7. Alessio J. G. Brown & Christian Merkl & Dennis Snower, 2009. "An Incentive Theory of Matching," Kiel Working Papers 1512, Kiel Institute for the World Economy.
  8. Mikael Carlsson & Stefan Eriksson & Nils Gottfries, 2013. "Product market imperfections and employment dynamics," Oxford Economic Papers, Oxford University Press, vol. 65(2), pages 447-470, April.
  9. Faia, Ester & Lechthaler, Wolfgang & Merkl, Christian, 2009. "Labor Turnover Costs, Workers' Heterogeneity, and Optimal Monetary Policy," IZA Discussion Papers 4322, Institute for the Study of Labor (IZA).
  10. Alex Bryson, 2014. "It's Where You Work: Increases in Earnings Dispersion across Establishments and Individuals in the U.S," NIESR Discussion Papers 436, National Institute of Economic and Social Research.
  11. Manuel Toledo & Jose I. Silva, 2005. "Labor Turnover Costs and the Cyclical Behavior of Vacancies and Unemployment," 2005 Meeting Papers 775, Society for Economic Dynamics.
  12. Andolfatto, David, 1996. "Business Cycles and Labor-Market Search," American Economic Review, American Economic Association, vol. 86(1), pages 112-32, March.
  13. J. J. McCall, 1970. "Economics of Information and Job Search," The Quarterly Journal of Economics, Oxford University Press, vol. 84(1), pages 113-126.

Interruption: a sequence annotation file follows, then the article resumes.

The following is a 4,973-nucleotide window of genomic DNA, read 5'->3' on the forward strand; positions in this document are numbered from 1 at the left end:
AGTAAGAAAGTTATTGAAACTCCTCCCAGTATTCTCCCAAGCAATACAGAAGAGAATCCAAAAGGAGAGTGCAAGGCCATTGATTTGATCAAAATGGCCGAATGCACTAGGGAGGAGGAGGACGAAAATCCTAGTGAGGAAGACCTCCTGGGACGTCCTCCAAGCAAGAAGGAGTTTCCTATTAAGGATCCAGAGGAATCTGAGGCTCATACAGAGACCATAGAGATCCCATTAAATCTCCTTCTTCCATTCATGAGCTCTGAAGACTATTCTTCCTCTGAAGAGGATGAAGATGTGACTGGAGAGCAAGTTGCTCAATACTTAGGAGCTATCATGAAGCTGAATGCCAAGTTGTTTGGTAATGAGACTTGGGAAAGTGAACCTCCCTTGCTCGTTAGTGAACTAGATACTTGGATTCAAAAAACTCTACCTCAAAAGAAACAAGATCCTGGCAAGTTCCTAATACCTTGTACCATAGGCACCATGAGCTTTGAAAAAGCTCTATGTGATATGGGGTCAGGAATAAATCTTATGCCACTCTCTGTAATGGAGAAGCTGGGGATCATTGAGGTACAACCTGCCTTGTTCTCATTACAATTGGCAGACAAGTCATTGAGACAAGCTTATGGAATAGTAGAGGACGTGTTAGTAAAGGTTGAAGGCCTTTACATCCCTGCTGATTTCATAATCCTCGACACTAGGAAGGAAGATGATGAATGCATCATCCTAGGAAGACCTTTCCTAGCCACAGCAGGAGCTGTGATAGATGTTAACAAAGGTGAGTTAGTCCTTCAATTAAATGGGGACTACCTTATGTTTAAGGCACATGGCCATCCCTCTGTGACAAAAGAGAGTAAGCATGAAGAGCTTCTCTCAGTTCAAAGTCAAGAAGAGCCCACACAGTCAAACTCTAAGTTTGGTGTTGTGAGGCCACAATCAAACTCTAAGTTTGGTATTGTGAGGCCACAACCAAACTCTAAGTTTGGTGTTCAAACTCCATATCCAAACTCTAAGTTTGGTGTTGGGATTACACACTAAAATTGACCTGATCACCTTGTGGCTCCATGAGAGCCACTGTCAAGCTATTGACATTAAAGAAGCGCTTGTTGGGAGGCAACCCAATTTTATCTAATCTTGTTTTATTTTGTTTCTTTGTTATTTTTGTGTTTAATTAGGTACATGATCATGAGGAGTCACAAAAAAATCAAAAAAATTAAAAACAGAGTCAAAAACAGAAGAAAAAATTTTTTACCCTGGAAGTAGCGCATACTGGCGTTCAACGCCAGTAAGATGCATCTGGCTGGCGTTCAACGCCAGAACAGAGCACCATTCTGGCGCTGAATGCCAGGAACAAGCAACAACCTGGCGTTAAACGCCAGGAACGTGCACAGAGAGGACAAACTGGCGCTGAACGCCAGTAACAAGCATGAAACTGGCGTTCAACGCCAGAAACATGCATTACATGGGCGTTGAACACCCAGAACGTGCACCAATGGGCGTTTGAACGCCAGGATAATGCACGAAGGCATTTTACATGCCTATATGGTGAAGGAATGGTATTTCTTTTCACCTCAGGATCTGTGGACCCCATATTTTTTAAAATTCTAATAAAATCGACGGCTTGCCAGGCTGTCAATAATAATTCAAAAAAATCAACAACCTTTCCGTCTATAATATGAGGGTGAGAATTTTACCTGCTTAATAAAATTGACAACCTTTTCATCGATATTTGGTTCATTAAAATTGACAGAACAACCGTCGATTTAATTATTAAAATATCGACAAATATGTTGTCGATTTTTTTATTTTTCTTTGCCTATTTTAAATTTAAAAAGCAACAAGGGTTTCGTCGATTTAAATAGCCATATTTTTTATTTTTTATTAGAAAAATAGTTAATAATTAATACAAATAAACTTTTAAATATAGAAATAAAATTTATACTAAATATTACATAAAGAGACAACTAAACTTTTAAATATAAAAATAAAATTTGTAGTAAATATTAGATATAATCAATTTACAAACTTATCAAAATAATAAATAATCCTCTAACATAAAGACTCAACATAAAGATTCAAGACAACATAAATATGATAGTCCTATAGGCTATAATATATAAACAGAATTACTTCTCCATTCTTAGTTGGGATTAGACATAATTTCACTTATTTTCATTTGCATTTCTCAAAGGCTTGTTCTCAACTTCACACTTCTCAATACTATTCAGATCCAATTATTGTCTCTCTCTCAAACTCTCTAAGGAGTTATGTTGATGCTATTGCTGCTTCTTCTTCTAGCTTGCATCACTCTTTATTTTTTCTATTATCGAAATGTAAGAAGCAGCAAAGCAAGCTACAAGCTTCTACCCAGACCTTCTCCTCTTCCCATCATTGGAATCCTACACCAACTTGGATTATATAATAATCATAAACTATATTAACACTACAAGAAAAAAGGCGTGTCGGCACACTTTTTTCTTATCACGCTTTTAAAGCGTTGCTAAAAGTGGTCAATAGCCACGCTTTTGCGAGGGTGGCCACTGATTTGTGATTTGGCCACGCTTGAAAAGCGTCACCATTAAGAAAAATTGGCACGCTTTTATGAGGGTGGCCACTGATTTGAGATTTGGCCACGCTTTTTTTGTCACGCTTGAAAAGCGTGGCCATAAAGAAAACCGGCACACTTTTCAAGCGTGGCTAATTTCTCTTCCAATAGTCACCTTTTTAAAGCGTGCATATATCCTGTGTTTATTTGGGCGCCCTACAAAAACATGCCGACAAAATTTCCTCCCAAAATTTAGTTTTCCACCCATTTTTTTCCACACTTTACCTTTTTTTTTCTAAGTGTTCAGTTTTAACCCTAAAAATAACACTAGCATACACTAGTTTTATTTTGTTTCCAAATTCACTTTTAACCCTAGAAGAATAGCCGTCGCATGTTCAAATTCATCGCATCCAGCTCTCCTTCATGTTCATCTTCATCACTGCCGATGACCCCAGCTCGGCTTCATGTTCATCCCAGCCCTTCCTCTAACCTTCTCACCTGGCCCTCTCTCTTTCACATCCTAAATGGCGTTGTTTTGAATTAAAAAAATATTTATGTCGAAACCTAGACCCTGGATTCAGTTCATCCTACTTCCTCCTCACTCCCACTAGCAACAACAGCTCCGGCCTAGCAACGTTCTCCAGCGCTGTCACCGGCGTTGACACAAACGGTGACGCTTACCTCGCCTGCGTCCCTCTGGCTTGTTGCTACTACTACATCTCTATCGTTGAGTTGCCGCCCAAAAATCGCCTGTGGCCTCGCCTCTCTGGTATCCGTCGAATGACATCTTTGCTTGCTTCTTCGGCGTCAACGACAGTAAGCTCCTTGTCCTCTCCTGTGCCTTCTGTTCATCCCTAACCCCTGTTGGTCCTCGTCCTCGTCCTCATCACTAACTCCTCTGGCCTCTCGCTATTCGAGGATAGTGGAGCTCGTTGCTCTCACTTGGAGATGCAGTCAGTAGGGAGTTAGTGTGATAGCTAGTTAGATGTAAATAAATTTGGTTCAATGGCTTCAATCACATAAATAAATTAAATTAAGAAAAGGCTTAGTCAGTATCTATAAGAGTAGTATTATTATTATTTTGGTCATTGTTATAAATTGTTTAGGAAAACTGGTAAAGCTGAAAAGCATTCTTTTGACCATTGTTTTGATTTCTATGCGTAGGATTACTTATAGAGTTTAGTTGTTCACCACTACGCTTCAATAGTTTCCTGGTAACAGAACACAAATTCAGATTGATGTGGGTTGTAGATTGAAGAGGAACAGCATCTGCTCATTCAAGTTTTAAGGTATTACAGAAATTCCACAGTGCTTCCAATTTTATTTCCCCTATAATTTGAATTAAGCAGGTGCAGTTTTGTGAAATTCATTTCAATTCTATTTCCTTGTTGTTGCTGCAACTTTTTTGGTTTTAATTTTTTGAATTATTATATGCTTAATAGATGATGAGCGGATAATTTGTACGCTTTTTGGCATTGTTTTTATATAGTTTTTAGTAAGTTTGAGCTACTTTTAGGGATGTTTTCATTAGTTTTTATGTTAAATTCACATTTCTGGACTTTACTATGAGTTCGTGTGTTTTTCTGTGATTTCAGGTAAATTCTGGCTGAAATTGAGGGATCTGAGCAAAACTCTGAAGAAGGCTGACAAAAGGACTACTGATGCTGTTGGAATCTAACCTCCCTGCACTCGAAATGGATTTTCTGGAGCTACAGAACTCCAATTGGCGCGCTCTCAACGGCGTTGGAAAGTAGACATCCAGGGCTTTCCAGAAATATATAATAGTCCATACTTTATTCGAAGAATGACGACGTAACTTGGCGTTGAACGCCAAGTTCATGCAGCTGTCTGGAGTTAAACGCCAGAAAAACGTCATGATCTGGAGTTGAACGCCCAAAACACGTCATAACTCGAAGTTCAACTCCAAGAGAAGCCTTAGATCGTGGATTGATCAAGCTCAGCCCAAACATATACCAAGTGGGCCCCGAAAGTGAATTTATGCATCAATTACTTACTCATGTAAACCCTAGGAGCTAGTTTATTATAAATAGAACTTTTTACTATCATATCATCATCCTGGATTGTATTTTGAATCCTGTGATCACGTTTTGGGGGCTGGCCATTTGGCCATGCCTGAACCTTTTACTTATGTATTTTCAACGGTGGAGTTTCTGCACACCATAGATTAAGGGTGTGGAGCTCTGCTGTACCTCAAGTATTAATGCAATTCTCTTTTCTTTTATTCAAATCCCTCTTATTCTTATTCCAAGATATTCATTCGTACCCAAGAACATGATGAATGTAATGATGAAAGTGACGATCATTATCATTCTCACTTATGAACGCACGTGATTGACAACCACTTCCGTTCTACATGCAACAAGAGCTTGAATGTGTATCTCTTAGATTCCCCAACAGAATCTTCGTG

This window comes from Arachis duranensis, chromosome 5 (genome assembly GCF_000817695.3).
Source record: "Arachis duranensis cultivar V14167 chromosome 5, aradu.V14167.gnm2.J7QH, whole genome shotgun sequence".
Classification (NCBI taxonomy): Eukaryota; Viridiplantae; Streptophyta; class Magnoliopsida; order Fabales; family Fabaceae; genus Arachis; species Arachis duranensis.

14. Robert Shimer, 2005. "The Cyclical Behavior of Equilibrium Unemployment and Vacancies," American Economic Review, American Economic Association, vol. 95(1), pages 25-49, March.
  15. Mas-Colell, Andreu & Whinston, Michael D. & Green, Jerry R., 1995. "Microeconomic Theory," OUP Catalogue, Oxford University Press, number 9780195102680, July.
  16. Rogerson, Richard, 1988. "Indivisible labor, lotteries and equilibrium," Journal of Monetary Economics, Elsevier, vol. 21(1), pages 3-16, January.
  17. Steven J. Davis & R. Jason Faberman & John C. Haltiwanger, 2010. "The Establishment-Level Behavior of Vacancies and Hiring," NBER Working Papers 16265, National Bureau of Economic Research, Inc.
  18. Wouter J. den Haan & Garey Ramey & Joel Watson, 1997. "Job Destruction and Propagation of Shocks," NBER Working Papers 6275, National Bureau of Economic Research, Inc.
  19. Christiano, Lawrence J. & Trabrandt, Mathias & Walentin, Karl, 2010. "Involuntary Unemployment and the Business Cycle," Working Paper Series 238, Sveriges Riksbank (Central Bank of Sweden), revised 01 Jun 2012.
  20. Pissarides, Christopher A, 1985. "Short-run Equilibrium Dynamics of Unemployment Vacancies, and Real Wages," American Economic Review, American Economic Association, vol. 75(4), pages 676-90, September.
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  22. David M. Arseneau & Sanjay K. Chugh, 2012. "Tax Smoothing in Frictional Labor Markets," Journal of Political Economy, University of Chicago Press, vol. 120(5), pages 926 - 985.
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  26. repec:oup:restud:v:61:y:1994:i:3:p:397-415 is not listed on IDEAS
  27. Lee Ohanian & Andrea Raffo & Richard Rogerson, 2006. "Long-Term Changes in Labor Supply and Taxes: Evidence from OECD Countries, 1956-2004," NBER Working Papers 12786, National Bureau of Economic Research, Inc.
  28. Robert E. Hall, 2005. "Employment Fluctuations with Equilibrium Wage Stickiness," American Economic Review, American Economic Association, vol. 95(1), pages 50-65, March.